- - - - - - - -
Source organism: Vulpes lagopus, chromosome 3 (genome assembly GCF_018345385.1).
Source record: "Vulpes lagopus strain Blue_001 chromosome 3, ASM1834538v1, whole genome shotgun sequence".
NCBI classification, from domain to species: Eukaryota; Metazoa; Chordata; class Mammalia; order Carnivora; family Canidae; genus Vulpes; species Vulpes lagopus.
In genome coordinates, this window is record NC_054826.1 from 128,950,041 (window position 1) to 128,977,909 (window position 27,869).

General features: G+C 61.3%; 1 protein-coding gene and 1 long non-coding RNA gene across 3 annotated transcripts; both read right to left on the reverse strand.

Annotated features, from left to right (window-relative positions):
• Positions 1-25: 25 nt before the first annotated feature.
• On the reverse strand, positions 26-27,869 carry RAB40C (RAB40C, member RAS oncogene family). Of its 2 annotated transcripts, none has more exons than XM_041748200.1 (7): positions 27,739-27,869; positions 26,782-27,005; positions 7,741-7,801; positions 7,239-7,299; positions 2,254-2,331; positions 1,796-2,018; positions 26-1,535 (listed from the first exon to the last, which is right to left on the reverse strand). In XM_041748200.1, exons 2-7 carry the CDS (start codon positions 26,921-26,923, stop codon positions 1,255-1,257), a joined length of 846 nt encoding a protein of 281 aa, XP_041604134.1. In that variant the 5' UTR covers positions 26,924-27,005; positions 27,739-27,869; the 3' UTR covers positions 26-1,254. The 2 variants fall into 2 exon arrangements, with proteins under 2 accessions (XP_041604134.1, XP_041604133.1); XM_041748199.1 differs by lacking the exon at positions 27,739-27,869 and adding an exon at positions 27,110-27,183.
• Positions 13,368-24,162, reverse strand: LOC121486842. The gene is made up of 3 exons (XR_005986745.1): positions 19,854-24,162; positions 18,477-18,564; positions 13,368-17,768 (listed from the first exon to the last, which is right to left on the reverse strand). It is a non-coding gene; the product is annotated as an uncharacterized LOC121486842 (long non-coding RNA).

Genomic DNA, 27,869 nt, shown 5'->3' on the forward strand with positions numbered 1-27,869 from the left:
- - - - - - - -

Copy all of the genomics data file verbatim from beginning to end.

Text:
Source organism: Vulpes lagopus, chromosome 3 (genome assembly GCF_018345385.1).
Source record: "Vulpes lagopus strain Blue_001 chromosome 3, ASM1834538v1, whole genome shotgun sequence".
NCBI classification, from domain to species: Eukaryota; Metazoa; Chordata; class Mammalia; order Carnivora; family Canidae; genus Vulpes; species Vulpes lagopus.
In genome coordinates, this window is record NC_054826.1 from 128,950,041 (window position 1) to 128,977,909 (window position 27,869).

General features: G+C 61.3%; 1 protein-coding gene and 1 long non-coding RNA gene across 3 annotated transcripts; both read right to left on the reverse strand.

Annotated features, from left to right (window-relative positions):
• Positions 1-25: 25 nt before the first annotated feature.
• On the reverse strand, positions 26-27,869 carry RAB40C (RAB40C, member RAS oncogene family). Of its 2 annotated transcripts, none has more exons than XM_041748200.1 (7): positions 27,739-27,869; positions 26,782-27,005; positions 7,741-7,801; positions 7,239-7,299; positions 2,254-2,331; positions 1,796-2,018; positions 26-1,535 (listed from the first exon to the last, which is right to left on the reverse strand). In XM_041748200.1, exons 2-7 carry the CDS (start codon positions 26,921-26,923, stop codon positions 1,255-1,257), a joined length of 846 nt encoding a protein of 281 aa, XP_041604134.1. In that variant the 5' UTR covers positions 26,924-27,005; positions 27,739-27,869; the 3' UTR covers positions 26-1,254. The 2 variants fall into 2 exon arrangements, with proteins under 2 accessions (XP_041604134.1, XP_041604133.1); XM_041748199.1 differs by lacking the exon at positions 27,739-27,869 and adding an exon at positions 27,110-27,183.
• Positions 13,368-24,162, reverse strand: LOC121486842. The gene is made up of 3 exons (XR_005986745.1): positions 19,854-24,162; positions 18,477-18,564; positions 13,368-17,768 (listed from the first exon to the last, which is right to left on the reverse strand). It is a non-coding gene; the product is annotated as an uncharacterized LOC121486842 (long non-coding RNA).

Genomic DNA, 27,869 nt, shown 5'->3' on the forward strand with positions numbered 1-27,869 from the left: